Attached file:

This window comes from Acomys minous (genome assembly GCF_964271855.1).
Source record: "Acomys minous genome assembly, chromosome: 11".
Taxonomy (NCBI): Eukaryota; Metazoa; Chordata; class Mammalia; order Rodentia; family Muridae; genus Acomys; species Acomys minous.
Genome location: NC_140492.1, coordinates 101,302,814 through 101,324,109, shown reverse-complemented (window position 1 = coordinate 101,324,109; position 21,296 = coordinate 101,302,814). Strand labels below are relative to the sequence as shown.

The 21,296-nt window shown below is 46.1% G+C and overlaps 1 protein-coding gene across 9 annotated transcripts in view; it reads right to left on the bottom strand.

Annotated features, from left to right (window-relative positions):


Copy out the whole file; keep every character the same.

This window comes from Acomys minous (genome assembly GCF_964271855.1).
Source record: "Acomys minous genome assembly, chromosome: 11".
Taxonomy (NCBI): Eukaryota; Metazoa; Chordata; class Mammalia; order Rodentia; family Muridae; genus Acomys; species Acomys minous.
Genome location: NC_140492.1, coordinates 101,302,814 through 101,324,109, shown reverse-complemented (window position 1 = coordinate 101,324,109; position 21,296 = coordinate 101,302,814). Strand labels below are relative to the sequence as shown.

The 21,296-nt window shown below is 46.1% G+C and overlaps 1 protein-coding gene across 9 annotated transcripts in view; it reads right to left on the bottom strand.

Annotated features, from left to right (window-relative positions):